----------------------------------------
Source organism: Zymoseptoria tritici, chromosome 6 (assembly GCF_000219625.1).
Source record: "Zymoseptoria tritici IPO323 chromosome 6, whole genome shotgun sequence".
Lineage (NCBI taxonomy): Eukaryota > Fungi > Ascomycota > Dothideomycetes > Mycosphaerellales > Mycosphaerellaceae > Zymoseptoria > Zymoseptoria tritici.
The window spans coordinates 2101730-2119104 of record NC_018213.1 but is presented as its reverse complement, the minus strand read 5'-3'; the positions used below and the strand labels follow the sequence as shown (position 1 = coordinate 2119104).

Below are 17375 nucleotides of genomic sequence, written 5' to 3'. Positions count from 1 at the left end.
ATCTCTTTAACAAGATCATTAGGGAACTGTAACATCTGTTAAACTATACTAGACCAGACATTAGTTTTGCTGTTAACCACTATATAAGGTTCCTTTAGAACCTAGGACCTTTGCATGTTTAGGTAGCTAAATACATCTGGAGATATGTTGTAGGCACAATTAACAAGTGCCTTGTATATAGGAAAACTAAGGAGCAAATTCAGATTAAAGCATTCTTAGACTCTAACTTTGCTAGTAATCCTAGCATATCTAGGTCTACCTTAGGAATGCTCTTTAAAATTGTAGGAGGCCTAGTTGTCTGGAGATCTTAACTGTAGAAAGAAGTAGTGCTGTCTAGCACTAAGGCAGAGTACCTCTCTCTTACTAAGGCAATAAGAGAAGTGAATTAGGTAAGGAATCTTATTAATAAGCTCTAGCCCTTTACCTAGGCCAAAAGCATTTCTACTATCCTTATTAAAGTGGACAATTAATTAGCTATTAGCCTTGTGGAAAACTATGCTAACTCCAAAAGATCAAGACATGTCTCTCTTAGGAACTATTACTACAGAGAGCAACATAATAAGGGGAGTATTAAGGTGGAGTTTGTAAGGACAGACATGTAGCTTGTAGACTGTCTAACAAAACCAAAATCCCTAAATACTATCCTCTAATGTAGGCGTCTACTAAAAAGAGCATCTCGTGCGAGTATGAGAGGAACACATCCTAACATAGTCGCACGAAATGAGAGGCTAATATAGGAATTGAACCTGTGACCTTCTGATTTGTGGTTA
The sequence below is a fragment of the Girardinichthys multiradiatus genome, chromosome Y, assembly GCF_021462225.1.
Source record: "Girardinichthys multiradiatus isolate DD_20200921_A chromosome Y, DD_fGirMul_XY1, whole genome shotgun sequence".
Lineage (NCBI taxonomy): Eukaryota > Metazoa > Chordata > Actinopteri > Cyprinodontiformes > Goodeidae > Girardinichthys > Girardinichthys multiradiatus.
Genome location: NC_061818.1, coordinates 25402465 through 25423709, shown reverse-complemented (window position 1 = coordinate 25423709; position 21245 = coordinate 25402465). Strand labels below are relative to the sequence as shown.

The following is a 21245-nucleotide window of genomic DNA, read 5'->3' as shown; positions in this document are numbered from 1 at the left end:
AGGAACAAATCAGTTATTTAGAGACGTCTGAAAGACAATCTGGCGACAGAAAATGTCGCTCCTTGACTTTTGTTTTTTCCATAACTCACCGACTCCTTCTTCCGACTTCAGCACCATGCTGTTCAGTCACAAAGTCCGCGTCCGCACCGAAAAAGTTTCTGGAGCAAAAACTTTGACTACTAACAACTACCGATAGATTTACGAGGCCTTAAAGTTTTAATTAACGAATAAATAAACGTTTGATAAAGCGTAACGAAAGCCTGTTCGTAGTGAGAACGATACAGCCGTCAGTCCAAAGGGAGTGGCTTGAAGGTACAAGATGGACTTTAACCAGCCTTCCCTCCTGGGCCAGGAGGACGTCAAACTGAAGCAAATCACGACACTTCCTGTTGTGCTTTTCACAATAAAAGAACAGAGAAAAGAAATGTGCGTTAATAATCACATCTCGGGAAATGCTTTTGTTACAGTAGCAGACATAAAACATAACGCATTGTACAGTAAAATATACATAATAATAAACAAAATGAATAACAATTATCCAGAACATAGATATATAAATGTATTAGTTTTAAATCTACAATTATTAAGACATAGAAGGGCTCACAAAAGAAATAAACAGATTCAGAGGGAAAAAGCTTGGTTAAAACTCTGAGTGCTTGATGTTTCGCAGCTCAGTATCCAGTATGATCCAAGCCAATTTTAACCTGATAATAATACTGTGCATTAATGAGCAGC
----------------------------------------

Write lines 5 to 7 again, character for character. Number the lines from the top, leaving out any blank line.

Below are 17375 nucleotides of genomic sequence, written 5' to 3'. Positions count from 1 at the left end.
ATCTCTTTAACAAGATCATTAGGGAACTGTAACATCTGTTAAACTATACTAGACCAGACATTAGTTTTGCTGTTAACCACTATATAAGGTTCCTTTAGAACCTAGGACCTTTGCATGTTTAGGTAGCTAAATACATCTGGAGATATGTTGTAGGCACAATTAACAAGTGCCTTGTATATAGGAAAACTAAGGAGCAAATTCAGATTAAAGCATTCTTAGACTCTAACTTTGCTAGTAATCCTAGCATATCTAGGTCTACCTTAGGAATGCTCTTTAAAATTGTAGGAGGCCTAGTTGTCTGGAGATCTTAACTGTAGAAAGAAGTAGTGCTGTCTAGCACTAAGGCAGAGTACCTCTCTCTTACTAAGGCAATAAGAGAAGTGAATTAGGTAAGGAATCTTATTAATAAGCTCTAGCCCTTTACCTAGGCCAAAAGCATTTCTACTATCCTTATTAAAGTGGACAATTAATTAGCTATTAGCCTTGTGGAAAACTATGCTAACTCCAAAAGATCAAGACATGTCTCTCTTAGGAACTATTACTACAGAGAGCAACATAATAAGGGGAGTATTAAGGTGGAGTTTGTAAGGACAGACATGTAGCTTGTAGACTGTCTAACAAAACCAAAATCCCTAAATACTATCCTCTAATGTAGGCGTCTACTAAAAAGAGCATCTCGTGCGAGTATGAGAGGAACACATCCTAACATAGTCGCACGAAATGAGAGGCTAATATAGGAATTGAACCTGTGACCTTCTGATTTGTGGTTA
The sequence below is a fragment of the Girardinichthys multiradiatus genome, chromosome Y, assembly GCF_021462225.1.